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Author

Hem Day

Bio: Hem Day is an academic researcher. The author has an hindex of 1, co-authored 1 publication(s) receiving 89 citation(s).

Papers
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Book
01 Jan 1995
Abstract: Homere raconte qu’un jour, parlant en public, Ulysse dit aux Grecs : «Il n’est pas bon d’avoir plusieurs maitres; n’en ayons qu’un seul.» S’il eut seulement dit : il n’est pas bon d’avoir plusieurs maitres, c’eut ete si bien, que rien de mieux; mais, tandis qu’avec plus de raison, il aurait du dire que la domination de plusieurs ne pouvait etre bonne, puisque la puissance d’un seul, des qu’il prend ce titre de maitre, est dure et revoltante; il vient ajouter au contraire : n’ayons qu’un seul maitre.

89 citations


Cited by
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Book
17 Jul 2017
Abstract: This book is a history of love and the challenge love offers to the laws and customs of its times and places, as told through poetry from the Song of Songs to John Milton’s Paradise Lost. It is also an account of the critical reception afforded to such literature, and the ways in which criticism has attempted to stifle this challenge. Bryson and Movsesian argue that the poetry they explore celebrates and reinvents the love the troubadour poets of the eleventh and twelfth centuries called fin’amor: love as an end in itself, mutual and freely chosen even in the face of social, religious, or political retribution. Neither eros nor agape, neither exclusively of the body, nor solely of the spirit, this love is a middle path. Alongside this tradition has grown a critical movement that employs a 'hermeneutics of suspicion', in Paul Ricoeur’s phrase, to claim that passionate love poetry is not what it seems, and should be properly understood as worship of God, subordination to Empire, or an entanglement with the structures of language itself – in short, the very things it resists. The book engages with some of the seminal literature of the Western canon, including the Bible, the poetry of Ovid, and works by English authors such as William Shakespeare and John Donne, and with criticism that stretches from the earliest readings of the Song of Songs to contemporary academic literature. Lively and enjoyable in its style, it attempts to restore a sense of pleasure to the reading of poetry, and to puncture critical insistence that literature must be outwitted. It will be of value to professional, graduate, and advanced undergraduate scholars of literature, and to the educated general reader interested in treatments of love in poetry throughout history.

91 citations

Journal ArticleDOI
01 Jan 1994

58 citations

Journal ArticleDOI
Béatrice Hibou1
Abstract: This article analyses the exercise of power in Tunisia. It does so by offering an explanation that differs from standard studies of authoritarianism, which generally focus on classifications, definitions, and terminological questions, and view power as something that can be possessed and thereby used. In contrast, the analysis here argues from two traditions within historical sociology; Weber's political economy and Foucault's analysis of the exercise of power, in order to demonstrate that techniques of domination are embedded in the most everyday economic mechanisms such as in the tax system, solidarity practices and the industrial mise a niveau. These practices serve both to advance the ‘economic miracle’ and simultaneously function as techniques of coercion and repression. An analysis of ‘privatisation of the state’ is then used to illustrate one mode of government and its attendant forms of domination. Controle et domination en Tunisie: les modalites economiques de l'exercice d'un pouvoir autoritaire ...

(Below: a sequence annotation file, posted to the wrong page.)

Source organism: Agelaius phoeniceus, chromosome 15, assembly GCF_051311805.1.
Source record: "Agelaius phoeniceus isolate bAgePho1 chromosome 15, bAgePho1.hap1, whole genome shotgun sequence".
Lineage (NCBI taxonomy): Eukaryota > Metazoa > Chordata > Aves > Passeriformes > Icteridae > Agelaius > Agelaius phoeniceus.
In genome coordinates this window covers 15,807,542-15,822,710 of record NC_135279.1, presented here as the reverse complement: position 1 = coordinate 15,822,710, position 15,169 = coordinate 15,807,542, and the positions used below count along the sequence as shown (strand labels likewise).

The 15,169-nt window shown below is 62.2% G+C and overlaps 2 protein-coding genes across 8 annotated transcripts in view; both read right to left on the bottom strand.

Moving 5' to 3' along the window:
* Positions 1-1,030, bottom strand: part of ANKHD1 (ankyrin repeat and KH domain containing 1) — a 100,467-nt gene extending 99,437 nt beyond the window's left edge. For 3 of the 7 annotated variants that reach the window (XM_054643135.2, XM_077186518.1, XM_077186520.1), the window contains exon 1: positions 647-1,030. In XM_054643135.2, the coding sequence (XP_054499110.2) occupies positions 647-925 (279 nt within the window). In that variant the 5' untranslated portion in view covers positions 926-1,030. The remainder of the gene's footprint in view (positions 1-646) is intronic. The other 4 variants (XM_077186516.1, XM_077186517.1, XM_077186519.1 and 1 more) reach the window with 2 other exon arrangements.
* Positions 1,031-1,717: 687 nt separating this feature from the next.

56 citations

Book
01 Jan 2005
Abstract: Preface 1. Introduction: 'slippery people' 2. Sons, daughters and servants 3. Wives and servants 4. Friends and servants 5. Tragic dependencies in King Lear 6. Freedom, service and slavery in Macbeth 7. Epilogue: some reflections on the porter Notes Bibliography Index.

51 citations

01 Jan 2003
TL;DR: The answer is proposed builds upon previous work on single user model server and exploits the user model representation to enable users to permit parts of the environment to access selective personas, which allow the user to provide one persona to one application and a different persona to another.
Abstract: This paper explores the question: How should we modify and extend existing UM Languages and representations to address specific ubiquitous computing issues? The answer we propose builds upon previous work on single user model server and exploits the user model representation to enable users to permit parts of the environment to access selective personas, which allow the user to provide one persona to one application and a different persona to another. We discuss the way that sensors can contribute to the user model in an ubiquitous computing environment. We also describe the ways that we address the issues of reusability and group models in ubiquitous computing.

45 citations